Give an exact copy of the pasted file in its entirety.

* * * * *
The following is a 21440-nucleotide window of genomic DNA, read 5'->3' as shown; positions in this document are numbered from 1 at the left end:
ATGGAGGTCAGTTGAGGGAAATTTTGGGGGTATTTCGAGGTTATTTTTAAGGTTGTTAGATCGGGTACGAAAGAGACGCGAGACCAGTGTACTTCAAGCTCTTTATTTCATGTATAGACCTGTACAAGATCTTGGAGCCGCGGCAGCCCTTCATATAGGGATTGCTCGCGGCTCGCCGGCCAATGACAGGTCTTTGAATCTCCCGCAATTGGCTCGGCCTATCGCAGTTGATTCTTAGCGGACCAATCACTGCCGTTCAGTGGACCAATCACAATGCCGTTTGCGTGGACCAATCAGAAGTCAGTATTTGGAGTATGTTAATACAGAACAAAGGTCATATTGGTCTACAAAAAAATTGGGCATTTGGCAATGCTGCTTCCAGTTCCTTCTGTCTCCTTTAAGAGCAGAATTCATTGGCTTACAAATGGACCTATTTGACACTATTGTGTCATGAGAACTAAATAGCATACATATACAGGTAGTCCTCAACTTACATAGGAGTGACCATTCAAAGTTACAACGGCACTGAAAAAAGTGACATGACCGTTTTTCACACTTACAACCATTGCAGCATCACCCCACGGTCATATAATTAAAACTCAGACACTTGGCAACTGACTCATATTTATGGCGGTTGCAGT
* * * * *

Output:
The following is a 21440-nucleotide window of genomic DNA, read 5'->3' as shown; positions in this document are numbered from 1 at the left end:
ATGGAGGTCAGTTGAGGGAAATTTTGGGGGTATTTCGAGGTTATTTTTAAGGTTGTTAGATCGGGTACGAAAGAGACGCGAGACCAGTGTACTTCAAGCTCTTTATTTCATGTATAGACCTGTACAAGATCTTGGAGCCGCGGCAGCCCTTCATATAGGGATTGCTCGCGGCTCGCCGGCCAATGACAGGTCTTTGAATCTCCCGCAATTGGCTCGGCCTATCGCAGTTGATTCTTAGCGGACCAATCACTGCCGTTCAGTGGACCAATCACAATGCCGTTTGCGTGGACCAATCAGAAGTCAGTATTTGGAGTATGTTAATACAGAACAAAGGTCATATTGGTCTACAAAAAAATTGGGCATTTGGCAATGCTGCTTCCAGTTCCTTCTGTCTCCTTTAAGAGCAGAATTCATTGGCTTACAAATGGACCTATTTGACACTATTGTGTCATGAGAACTAAATAGCATACATATACAGGTAGTCCTCAACTTACATAGGAGTGACCATTCAAAGTTACAACGGCACTGAAAAAAGTGACATGACCGTTTTTCACACTTACAACCATTGCAGCATCACCCCACGGTCATATAATTAAAACTCAGACACTTGGCAACTGACTCATATTTATGGCGGTTGCAGT